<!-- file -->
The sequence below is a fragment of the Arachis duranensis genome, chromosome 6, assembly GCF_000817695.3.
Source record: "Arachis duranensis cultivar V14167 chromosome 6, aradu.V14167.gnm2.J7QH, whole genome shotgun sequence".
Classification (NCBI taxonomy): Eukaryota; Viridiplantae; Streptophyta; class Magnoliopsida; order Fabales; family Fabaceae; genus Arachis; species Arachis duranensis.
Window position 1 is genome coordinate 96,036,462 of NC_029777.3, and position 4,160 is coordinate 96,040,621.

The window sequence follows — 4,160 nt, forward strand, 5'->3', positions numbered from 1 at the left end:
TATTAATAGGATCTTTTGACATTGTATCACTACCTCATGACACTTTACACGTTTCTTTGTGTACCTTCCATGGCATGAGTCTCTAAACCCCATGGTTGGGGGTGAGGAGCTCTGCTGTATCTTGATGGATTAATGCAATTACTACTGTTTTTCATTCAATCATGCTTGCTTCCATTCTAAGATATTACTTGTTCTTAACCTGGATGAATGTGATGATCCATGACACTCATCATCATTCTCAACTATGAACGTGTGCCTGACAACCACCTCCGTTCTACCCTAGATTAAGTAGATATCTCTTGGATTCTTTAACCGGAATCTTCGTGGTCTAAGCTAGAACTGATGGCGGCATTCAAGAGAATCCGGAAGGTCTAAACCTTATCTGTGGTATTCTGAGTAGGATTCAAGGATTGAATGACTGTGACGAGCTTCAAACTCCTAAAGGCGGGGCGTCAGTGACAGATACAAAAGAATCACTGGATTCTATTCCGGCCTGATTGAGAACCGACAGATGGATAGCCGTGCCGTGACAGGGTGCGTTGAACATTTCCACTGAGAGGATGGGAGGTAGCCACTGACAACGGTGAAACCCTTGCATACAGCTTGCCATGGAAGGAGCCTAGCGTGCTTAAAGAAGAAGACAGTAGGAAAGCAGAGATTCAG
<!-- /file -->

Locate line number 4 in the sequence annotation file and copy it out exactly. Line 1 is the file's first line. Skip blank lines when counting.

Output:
Window position 1 is genome coordinate 96,036,462 of NC_029777.3, and position 4,160 is coordinate 96,040,621.